Nearly 40 Years After Graduating, Retired Vice Admiral William “Dean” Lee Walks at Commencement


Posted on December 10, 2016 by Alice Jackson
Alice Jackson


Retired Coast Guard Vice Admiral William "Dean" Lee's name was the first called Saturday as he led graduates from the College of Arts and Sciences to receive their degrees, then to shake hands with USA President Dr. Tony Waldrop. Lee graduated in 1979 but did not walk, "something I've always regretted." data-lightbox='featured'
Retired Coast Guard Vice Admiral William "Dean" Lee's name was the first called Saturday as he led graduates to receive their degrees, then to shake hands with USA President Dr. Tony Waldrop. Lee graduated in 1979 but did not walk, "something I've always regretted."

Retired U.S. Coast Guard Vice Admiral William “Dean” Lee advised and entertained graduates of the University of South Alabama on Saturday as he delivered their Commencement address, then joined them in line to walk across the Mitchell Center stage and receive his own diploma.

Lee, who completed his studies in criminal justice at South in 1979, didn’t participate in his class commencement, telling this year’s graduates that he decided “instead to go to Pensacola Beach and spend the day with my buddies — and it was something I’ve always regretted.”

Lee’s name was the first called as he led graduates from the College of Arts and Sciences to receive their degrees, then to shake hands with President Tony Waldrop. As Lee raised his arms in celebration, the audience applauded and cheered. In all, 1,504 degree candidates were recognized Saturday.

Lee, who retired from the Coast Guard in October after serving 14 tours in 36 years at virtually all levels, rose from enlisted status to operational commander for all missions from the Rocky Mountains to the Arabian Gulf, spanning across five of the Coast Guard’s districts and 40 states, overseeing 60 percent of the Coast Guard, including 21,000 active duty members as well as thousands of reservists and civilian employees.

Lee’s keynote address was interrupted several times with applause from the audience as he outlined his five rules for success:

  • Get Going: “The party’s over. Learn to adjust course. A college professor took a few minutes with me one day to talk about the GI Bill because I didn’t have the money to go to law school. He was a Coast Guard reservist, and I ended up taking the test here in Mobile and entering the Coast Guard. Because of Dr. Robert Barrow, who is here today and is living proof teachers can change lives, I found a calling that I never knew was there.”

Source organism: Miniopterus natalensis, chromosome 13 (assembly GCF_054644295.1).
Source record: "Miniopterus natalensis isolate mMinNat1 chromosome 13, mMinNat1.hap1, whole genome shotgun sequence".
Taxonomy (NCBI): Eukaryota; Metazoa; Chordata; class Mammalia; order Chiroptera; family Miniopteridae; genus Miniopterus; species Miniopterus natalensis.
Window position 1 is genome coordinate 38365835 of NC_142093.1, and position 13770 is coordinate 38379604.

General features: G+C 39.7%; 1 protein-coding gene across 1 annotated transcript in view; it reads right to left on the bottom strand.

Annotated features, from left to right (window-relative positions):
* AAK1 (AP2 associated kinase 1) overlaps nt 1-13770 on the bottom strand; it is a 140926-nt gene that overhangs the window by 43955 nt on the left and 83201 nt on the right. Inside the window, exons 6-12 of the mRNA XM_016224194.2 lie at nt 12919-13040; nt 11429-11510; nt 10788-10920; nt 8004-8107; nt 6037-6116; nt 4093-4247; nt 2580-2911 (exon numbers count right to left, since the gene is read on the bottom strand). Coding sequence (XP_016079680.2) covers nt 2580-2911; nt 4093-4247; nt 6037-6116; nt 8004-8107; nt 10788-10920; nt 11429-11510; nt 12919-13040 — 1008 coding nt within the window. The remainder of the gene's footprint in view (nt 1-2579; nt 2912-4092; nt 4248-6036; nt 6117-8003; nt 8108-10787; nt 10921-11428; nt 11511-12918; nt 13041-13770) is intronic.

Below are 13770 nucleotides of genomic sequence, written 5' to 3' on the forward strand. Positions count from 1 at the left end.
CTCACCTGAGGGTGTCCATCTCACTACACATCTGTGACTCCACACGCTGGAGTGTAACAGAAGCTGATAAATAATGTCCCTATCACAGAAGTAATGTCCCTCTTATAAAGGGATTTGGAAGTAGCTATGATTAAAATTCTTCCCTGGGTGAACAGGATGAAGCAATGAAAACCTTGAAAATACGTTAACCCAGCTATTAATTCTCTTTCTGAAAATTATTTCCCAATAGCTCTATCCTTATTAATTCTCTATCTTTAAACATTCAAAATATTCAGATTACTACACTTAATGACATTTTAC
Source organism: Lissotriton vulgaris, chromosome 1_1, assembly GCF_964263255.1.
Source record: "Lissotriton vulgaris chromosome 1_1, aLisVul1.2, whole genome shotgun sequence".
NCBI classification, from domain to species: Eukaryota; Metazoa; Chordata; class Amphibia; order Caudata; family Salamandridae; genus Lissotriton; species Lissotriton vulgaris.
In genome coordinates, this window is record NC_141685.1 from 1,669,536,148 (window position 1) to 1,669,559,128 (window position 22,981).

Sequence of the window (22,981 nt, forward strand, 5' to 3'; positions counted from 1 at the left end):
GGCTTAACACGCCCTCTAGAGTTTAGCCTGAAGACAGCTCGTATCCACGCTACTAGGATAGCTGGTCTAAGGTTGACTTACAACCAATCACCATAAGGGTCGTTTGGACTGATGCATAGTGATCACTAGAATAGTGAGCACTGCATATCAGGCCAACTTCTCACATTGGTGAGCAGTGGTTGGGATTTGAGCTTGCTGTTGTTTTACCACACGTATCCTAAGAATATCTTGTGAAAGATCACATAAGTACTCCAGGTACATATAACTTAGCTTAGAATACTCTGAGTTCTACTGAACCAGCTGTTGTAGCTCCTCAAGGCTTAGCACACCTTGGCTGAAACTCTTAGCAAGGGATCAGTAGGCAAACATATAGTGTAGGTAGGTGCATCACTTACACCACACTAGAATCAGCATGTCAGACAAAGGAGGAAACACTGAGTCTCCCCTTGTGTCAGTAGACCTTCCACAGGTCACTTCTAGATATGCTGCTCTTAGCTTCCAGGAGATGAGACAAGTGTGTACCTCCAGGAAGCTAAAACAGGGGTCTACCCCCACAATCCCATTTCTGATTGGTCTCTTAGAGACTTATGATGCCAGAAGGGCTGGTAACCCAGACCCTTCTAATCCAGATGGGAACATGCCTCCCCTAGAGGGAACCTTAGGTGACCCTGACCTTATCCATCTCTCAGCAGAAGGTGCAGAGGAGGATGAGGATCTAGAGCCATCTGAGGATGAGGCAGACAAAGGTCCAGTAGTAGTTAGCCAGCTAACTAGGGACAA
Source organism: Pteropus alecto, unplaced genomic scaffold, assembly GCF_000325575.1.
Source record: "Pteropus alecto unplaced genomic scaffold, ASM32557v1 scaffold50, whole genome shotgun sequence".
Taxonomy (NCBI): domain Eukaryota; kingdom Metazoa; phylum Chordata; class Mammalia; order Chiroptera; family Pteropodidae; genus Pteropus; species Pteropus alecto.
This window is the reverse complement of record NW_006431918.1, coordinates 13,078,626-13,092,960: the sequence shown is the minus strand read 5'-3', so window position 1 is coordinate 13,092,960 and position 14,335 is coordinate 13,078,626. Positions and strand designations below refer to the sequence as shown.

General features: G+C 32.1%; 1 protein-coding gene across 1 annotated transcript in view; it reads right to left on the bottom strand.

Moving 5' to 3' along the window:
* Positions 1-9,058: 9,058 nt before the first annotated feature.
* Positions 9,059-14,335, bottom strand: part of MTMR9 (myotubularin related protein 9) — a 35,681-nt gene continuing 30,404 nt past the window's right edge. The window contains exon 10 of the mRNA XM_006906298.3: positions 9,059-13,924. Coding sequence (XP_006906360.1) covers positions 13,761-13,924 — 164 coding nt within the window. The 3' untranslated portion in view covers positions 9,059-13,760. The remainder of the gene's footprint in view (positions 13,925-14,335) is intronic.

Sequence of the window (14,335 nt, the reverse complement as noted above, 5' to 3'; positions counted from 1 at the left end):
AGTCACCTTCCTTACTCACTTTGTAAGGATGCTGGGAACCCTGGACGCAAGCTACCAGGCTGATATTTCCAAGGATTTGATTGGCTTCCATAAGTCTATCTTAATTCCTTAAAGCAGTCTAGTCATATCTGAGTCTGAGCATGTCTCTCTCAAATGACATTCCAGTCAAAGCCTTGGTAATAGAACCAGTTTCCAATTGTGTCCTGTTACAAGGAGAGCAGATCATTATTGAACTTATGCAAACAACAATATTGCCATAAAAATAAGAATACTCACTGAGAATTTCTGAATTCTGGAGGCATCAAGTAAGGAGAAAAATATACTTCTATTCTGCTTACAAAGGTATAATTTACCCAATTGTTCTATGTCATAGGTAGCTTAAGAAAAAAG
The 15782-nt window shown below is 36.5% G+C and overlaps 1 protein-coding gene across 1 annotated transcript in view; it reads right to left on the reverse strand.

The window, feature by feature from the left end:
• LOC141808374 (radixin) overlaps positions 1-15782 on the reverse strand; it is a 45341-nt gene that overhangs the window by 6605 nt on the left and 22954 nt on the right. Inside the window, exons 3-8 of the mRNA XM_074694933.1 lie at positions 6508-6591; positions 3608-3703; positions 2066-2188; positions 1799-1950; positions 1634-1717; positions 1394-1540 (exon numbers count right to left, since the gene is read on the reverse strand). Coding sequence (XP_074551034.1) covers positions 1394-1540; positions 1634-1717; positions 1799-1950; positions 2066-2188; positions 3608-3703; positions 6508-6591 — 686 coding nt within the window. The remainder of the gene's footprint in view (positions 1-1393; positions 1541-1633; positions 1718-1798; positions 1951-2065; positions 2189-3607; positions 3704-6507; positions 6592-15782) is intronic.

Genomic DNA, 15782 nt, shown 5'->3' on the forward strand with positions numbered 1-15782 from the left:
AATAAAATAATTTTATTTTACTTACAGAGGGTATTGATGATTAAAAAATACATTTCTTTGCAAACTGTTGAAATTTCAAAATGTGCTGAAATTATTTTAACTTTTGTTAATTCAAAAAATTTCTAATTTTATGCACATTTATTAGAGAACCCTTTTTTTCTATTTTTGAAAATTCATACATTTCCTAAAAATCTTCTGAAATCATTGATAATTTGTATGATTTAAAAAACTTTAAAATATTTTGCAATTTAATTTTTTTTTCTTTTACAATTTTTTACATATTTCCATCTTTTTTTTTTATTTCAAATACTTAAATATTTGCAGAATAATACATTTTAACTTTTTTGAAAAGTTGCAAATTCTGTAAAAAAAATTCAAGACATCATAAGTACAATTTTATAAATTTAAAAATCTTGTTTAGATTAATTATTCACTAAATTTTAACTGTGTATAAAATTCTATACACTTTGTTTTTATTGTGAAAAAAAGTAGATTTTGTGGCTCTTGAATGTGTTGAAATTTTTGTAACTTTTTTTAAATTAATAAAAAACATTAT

• It’s About How You Finish: “I learned that my job wasn’t to be the smartest guy in the room. It was to be part of the team. It was to pull my weight the best I could and to work with others. People skills are far more important than the SAT scores of your classmates. You don’t know who will finish, or in what order. You will all stumble, fall and fail at some point. The question is whether you will stay down or get back up.”
  • Get a Moral Compass: “I’ve had to fire many people who were excelling at their jobs, but who decided to end their careers over unethical decisions. The world doesn’t owe you a job, your company doesn’t owe you a pay raise because you’ve been there six months. You don’t get a day off because you had to come in on Saturday. Your boss will care about one thing. Can he trust you? Be smart. Protect your brand at all costs.”
  • Learn to be a Leader: “Lead like you want to be led. Follow like you want to be follow. This is the Admiral Lee summary of all the leadership books I’ve read, and it is my favorite one: Do unto others as you would have them do unto you.”
  • Whatever You Do, Do It with Gusto: “I remember the late Dr. Martin Luther King’s speech where he once told people ‘If you’re going to be a street sweeper, then absolutely be the best street sweeper you can be.’ The true measure of success isn’t what you have achieved, but rather the number of people you touched with a positive way, by the number of people who would voluntarily work with you again.

Finally, Lee told the students that while some members of his own generation have written books about how today’s young people are going to fail, he believes the opposite.

“I know you aren’t going to fail because I can see it in your faces,” Lee said. “Just remember, no matter how high you climb that ladder of life, stay on it. Finish well!”


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